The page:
Nothing Was the Same – part I

“So, you ask, when does the Hip-Hop Generation begin? After DJ Kool Herc and Afrika Bambaata. Whom does it include? Anyone who is down. When does it end? When the next generation tells us it’s over….It’s but one version, this dub history–a gift from those who have illuminated and inspired…”

– Jeff Chang, Can’t Stop Won’t Stop

via Wikipedia

via Wikipedia

I have been listening to Drake’s latest studio album, Nothing Was the Same, a LOT. I’ll be honest, right now NWTS is constituting a large majority of my weekly and even daily music consumption. After the first few listens, I started noticing the album’s samples of classic Golden Era hiphop songs and I began formulating my little hiphop-hypothesis (aka
hip-hop-eth-is) that Drake was tipping his hat towards the hiphop greats while simultaneously composing himself into their company, into the hiphop canon.

In fact, he doesn’t really do this. Or rather, he is largely saluting the Wu-Tang Clan. All three samples of rap songs from the mid-90s are from Wu-Tang’s first two albums, and two of the three are actually samples of the same song, Wu-Tang’s 1997 “It’s Yourz,” which appears in Drake’s “Wu-Tang Forever” and then again in the immediately following “Own It” as tracks 4 and 5. Turns out my hypothesis was based on a faulty aural ID of the sample–probably from both songs–as the sample of T la Rock and Jazzy J’s “It’s Yours” (1984) that turns up on Nas’s 1994 “The World Is Yours.” (Put simply, I thought Drake’s producers were sampling Nas, not Wu-Tang. Guess I wasn’t looking at the track listing.)

Here is where my research falters. I didn’t research deeply into these songs’ producers to see where they were or whether they worked together or what they were thinking. I use “Drake” as a synechdoche for all of the people who collectively create the music called Drake’s. But neither Wikipedia nor WhoSampled had any indication that Wu-Tang’s use of the shouted phrase “it’s yours!” which constitutes the chorus on “It’s Yourz,” released in 1997 in New York City, referenced or had any legal relationship to the shouted “it’s yours!” on Nas’s track from three years prior, which came out on his debut Illmatic in 1994, also in New York. I find this strange.

On NWST I also recognized the sample of Wu-Tang’s C.R.E.A.M. in “Pound Cake/Paris Morton Music 2,” and that makes 3 samples of Wu-Tang, among the album’s other assorted samples of pop, soul, and hiphop tracks. Not the broad Golden Era homage I had in mind.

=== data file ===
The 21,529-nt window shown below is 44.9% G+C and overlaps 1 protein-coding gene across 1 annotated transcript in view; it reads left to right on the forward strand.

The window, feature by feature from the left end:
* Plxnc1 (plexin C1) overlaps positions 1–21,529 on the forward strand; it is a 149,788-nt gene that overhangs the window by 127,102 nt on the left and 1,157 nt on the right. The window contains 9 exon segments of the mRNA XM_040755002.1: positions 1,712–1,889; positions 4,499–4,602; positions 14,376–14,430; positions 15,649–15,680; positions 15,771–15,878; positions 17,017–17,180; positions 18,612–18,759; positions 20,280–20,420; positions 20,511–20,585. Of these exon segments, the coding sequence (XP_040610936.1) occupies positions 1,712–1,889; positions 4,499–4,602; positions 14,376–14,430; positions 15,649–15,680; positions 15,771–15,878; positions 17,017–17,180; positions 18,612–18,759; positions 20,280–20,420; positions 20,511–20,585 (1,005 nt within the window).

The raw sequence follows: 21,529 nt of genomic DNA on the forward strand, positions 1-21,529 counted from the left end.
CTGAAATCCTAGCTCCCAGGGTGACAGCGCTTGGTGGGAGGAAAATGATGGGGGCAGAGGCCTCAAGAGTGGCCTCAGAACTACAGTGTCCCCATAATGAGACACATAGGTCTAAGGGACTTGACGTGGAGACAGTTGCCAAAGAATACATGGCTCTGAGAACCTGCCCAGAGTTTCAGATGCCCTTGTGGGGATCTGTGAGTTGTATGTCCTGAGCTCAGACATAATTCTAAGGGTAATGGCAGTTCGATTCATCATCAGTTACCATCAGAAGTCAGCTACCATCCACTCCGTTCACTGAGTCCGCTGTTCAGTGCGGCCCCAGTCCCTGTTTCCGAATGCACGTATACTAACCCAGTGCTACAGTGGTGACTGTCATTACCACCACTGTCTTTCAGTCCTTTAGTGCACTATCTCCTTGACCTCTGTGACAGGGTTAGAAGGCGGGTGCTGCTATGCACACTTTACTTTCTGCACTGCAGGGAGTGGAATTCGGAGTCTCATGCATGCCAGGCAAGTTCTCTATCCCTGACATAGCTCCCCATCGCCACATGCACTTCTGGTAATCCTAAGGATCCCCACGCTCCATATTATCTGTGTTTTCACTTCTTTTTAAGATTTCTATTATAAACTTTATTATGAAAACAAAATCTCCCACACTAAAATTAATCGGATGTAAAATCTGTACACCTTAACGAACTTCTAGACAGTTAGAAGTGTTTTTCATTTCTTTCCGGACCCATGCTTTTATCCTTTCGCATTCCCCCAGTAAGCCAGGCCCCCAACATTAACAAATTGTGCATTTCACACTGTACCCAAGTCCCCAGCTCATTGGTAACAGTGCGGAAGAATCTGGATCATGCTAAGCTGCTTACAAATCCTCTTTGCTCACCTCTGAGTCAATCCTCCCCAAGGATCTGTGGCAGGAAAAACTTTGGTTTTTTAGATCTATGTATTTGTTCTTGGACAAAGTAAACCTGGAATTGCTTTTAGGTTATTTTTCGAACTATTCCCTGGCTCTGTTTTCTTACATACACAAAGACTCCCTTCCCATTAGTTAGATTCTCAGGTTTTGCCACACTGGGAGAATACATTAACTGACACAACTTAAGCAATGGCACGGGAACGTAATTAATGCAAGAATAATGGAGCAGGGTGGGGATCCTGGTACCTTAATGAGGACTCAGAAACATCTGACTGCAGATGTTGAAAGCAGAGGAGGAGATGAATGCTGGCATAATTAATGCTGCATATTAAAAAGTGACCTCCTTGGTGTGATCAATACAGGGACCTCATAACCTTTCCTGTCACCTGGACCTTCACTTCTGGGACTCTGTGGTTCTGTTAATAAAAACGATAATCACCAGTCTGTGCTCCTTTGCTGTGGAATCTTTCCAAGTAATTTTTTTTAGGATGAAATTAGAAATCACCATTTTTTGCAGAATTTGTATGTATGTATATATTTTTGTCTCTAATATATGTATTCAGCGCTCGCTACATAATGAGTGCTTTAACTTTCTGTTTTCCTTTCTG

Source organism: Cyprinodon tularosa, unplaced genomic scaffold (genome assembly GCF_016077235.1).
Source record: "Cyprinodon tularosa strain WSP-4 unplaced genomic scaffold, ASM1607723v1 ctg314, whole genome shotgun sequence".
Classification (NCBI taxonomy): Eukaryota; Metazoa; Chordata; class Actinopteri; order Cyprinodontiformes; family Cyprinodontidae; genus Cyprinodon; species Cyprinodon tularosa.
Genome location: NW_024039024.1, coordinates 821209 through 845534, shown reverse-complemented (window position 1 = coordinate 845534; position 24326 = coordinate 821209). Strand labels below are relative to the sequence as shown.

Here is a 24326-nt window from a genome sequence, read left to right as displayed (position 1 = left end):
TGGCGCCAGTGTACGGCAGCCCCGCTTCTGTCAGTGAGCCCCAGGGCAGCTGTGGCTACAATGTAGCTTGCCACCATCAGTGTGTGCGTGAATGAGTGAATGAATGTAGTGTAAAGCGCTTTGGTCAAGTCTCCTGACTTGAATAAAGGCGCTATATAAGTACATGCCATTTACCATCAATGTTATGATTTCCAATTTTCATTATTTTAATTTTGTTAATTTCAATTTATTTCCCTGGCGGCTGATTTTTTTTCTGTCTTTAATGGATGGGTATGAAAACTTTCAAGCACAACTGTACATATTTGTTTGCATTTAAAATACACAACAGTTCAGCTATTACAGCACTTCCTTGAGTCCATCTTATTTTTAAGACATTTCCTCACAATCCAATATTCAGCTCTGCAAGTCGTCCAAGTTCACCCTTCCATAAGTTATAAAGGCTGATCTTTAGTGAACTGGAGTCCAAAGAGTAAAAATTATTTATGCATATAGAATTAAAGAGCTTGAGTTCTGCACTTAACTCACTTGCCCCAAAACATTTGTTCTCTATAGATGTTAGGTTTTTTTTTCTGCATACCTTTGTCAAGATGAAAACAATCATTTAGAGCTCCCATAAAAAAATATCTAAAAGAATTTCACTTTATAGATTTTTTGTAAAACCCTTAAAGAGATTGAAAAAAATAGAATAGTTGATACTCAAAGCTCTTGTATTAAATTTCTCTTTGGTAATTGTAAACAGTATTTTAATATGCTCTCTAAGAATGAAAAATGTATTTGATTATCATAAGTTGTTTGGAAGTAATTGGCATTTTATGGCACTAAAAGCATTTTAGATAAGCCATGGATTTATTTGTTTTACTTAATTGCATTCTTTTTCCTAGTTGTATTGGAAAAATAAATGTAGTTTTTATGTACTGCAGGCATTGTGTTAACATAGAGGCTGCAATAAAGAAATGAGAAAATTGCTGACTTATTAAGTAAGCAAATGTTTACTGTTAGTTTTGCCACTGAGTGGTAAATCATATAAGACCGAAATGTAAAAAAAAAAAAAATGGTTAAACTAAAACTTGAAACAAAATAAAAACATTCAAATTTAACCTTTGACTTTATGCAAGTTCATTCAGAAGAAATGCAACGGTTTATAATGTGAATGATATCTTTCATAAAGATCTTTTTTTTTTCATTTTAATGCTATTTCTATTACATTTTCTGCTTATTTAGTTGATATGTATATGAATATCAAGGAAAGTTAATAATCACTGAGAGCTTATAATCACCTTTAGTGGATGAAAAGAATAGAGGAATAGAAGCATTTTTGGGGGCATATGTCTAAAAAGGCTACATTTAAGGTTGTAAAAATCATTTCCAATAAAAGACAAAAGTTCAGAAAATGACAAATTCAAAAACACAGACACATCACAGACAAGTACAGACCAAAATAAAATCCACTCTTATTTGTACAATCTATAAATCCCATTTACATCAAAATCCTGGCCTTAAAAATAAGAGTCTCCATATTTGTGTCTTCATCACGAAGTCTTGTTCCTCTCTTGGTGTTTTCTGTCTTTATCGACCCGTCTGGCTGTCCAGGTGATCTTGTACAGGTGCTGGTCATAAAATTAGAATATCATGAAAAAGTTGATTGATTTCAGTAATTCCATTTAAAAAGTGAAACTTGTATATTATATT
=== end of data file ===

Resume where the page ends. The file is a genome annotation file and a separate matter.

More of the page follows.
And yet, it’s still noteworthy that Drake et al is sampling rap from the ’90s, including Nas or not. As Tricia Rose writes in Black Noise, “sampling in rap is a process of cultural literacy and intertextual reference” (89). Of course sampling “is about paying homage” (79), but it also “locates these ‘past’ sounds in the ‘present’” (89), allowing an artist like Drake to position himself in music history and highlight how earlier music circulates in the lives and musics of contemporary artists. In this way rap artists arrange for themselves their own portraits of musical history, the history of themselves. Drake arrays himself alongside contemporaries and predecessors, a group that has included Whitney Houston, Aaliyah, Kendrick Lamar, Lil Wayne, Nicki Minaj, Wu-Tang Clan, Curtis Mayfield, 2-Chainz, and Timbaland.

Rappers sampling rappers is noteworthy because early rap couldn’t sample rap–there wasn’t any yet. Bambaata sampled Kraftwerk; “The Message” boasts a funk bass line under a disco beat. Sampling has always been one method by which hiphop artists intertextually situate themselves within living traditions of American, African-American, and world musics.

Three-and-a-half decades on, contemporary rappers have a rich repository of hiphop musics, including rap and R&B, to sample from, besides earlier and other contemporary forms. So Drake’s opener on NWTS, “Tuscan Leather,” can sample Whitney Houston alongside Curtis Mayfield–nodding both to the music that was on the radio when Drake and in fact I were kids, as well as the music our parents’ generation heard. Mayfield joins other soul and funk greats like James Brown and Otis Redding, along with so many other artists from the 1950s, ’60s, and ’70s, in forming the backbone of hiphop beats.